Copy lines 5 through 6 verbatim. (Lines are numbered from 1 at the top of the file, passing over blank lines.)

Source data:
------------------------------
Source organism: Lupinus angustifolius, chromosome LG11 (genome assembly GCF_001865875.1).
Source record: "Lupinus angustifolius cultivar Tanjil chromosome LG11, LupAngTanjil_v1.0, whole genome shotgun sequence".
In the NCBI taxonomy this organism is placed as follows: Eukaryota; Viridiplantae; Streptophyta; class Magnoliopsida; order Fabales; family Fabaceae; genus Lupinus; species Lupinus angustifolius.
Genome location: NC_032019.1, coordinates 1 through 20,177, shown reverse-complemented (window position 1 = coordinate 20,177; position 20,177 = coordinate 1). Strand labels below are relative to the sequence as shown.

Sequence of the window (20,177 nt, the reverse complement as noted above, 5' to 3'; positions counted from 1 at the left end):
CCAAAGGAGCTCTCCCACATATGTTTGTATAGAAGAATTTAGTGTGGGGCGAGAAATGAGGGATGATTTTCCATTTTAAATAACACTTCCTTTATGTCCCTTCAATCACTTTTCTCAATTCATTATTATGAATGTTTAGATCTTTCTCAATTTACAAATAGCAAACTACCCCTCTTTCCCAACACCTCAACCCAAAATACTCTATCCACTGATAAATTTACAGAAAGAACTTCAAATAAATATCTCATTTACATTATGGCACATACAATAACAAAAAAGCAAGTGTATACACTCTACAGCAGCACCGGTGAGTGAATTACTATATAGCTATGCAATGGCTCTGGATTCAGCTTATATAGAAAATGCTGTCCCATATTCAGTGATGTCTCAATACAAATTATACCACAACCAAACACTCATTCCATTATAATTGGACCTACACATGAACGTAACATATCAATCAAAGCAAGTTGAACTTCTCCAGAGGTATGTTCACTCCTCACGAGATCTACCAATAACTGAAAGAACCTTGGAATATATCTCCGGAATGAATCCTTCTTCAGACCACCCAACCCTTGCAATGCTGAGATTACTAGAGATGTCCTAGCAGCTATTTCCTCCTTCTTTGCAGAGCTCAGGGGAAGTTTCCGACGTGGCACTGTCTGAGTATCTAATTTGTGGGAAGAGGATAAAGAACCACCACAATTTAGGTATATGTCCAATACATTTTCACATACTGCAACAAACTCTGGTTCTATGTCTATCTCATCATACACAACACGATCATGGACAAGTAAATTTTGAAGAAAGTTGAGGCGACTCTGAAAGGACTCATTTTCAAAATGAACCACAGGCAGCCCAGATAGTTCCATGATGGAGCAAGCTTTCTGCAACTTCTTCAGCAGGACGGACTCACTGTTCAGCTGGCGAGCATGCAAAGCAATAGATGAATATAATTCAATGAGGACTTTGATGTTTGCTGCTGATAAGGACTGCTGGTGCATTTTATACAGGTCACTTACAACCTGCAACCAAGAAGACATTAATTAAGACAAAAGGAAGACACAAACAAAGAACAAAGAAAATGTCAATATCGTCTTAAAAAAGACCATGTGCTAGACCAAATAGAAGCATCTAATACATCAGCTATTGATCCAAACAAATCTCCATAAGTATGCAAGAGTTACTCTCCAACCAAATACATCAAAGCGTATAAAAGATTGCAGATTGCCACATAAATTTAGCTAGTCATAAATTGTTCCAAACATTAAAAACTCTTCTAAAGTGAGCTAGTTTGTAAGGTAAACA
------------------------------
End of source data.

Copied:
Sequence of the window (20,177 nt, the reverse complement as noted above, 5' to 3'; positions counted from 1 at the left end):
CCAAAGGAGCTCTCCCACATATGTTTGTATAGAAGAATTTAGTGTGGGGCGAGAAATGAGGGATGATTTTCCATTTTAAATAACACTTCCTTTATGTCCCTTCAATCACTTTTCTCAATTCATTATTATGAATGTTTAGATCTTTCTCAATTTACAAATAGCAAACTACCCCTCTTTCCCAACACCTCAACCCAAAATACTCTATCCACTGATAAATTTACAGAAAGAACTTCAAATAAATATCTCATTTACATTATGGCACATACAATAACAAAAAAGCAAGTGTATACACTCTACAGCAGCACCGGTGAGTGAATTACTATATAGCTATGCAATGGCTCTGGATTCAGCTTATATAGAAAATGCTGTCCCATATTCAGTGATGTCTCAATACAAATTATACCACAACCAAACACTCATTCCATTATAATTGGACCTACACATGAACGTAACATATCAATCAAAGCAAGTTGAACTTCTCCAGAGGTATGTTCACTCCTCACGAGATCTACCAATAACTGAAAGAACCTTGGAATATATCTCCGGAATGAATCCTTCTTCAGACCACCCAACCCTTGCAATGCTGAGATTACTAGAGATGTCCTAGCAGCTATTTCCTCCTTCTTTGCAGAGCTCAGGGGAAGTTTCCGACGTGGCACTGTCTGAGTATCTAATTTGTGGGAAGAGGATAAAGAACCACCACAATTTAGGTATATGTCCAATACATTTTCACATACTGCAACAAACTCTGGTTCTATGTCTATCTCATCATACACAACACGATCATGGACAAGTAAATTTTGAAGAAAGTTGAGGCGACTCTGAAAGGACTCATTTTCAAAATGAACCACAGGCAGCCCAGATAGTTCCATGATGGAGCAAGCTTTCTGCAACTTCTTCAGCAGGACGGACTCACTGTTCAGCTGGCGAGCATGCAAAGCAATAGATGAATATAATTCAATGAGGACTTTGATGTTTGCTGCTGATAAGGACTGCTGGTGCATTTTATACAGGTCACTTACAACCTGCAACCAAGAAGACATTAATTAAGACAAAAGGAAGACACAAACAAAGAACAAAGAAAATGTCAATATCGTCTTAAAAAAGACCATGTGCTAGACCAAATAGAAGCATCTAATACATCAGCTATTGATCCAAACAAATCTCCATAAGTATGCAAGAGTTACTCTCCAACCAAATACATCAAAGCGTATAAAAGATTGCAGATTGCCACATAAATTTAGCTAGTCATAAATTGTTCCAAACATTAAAAACTCTTCTAAAGTGAGCTAGTTTGTAAGGTAAACA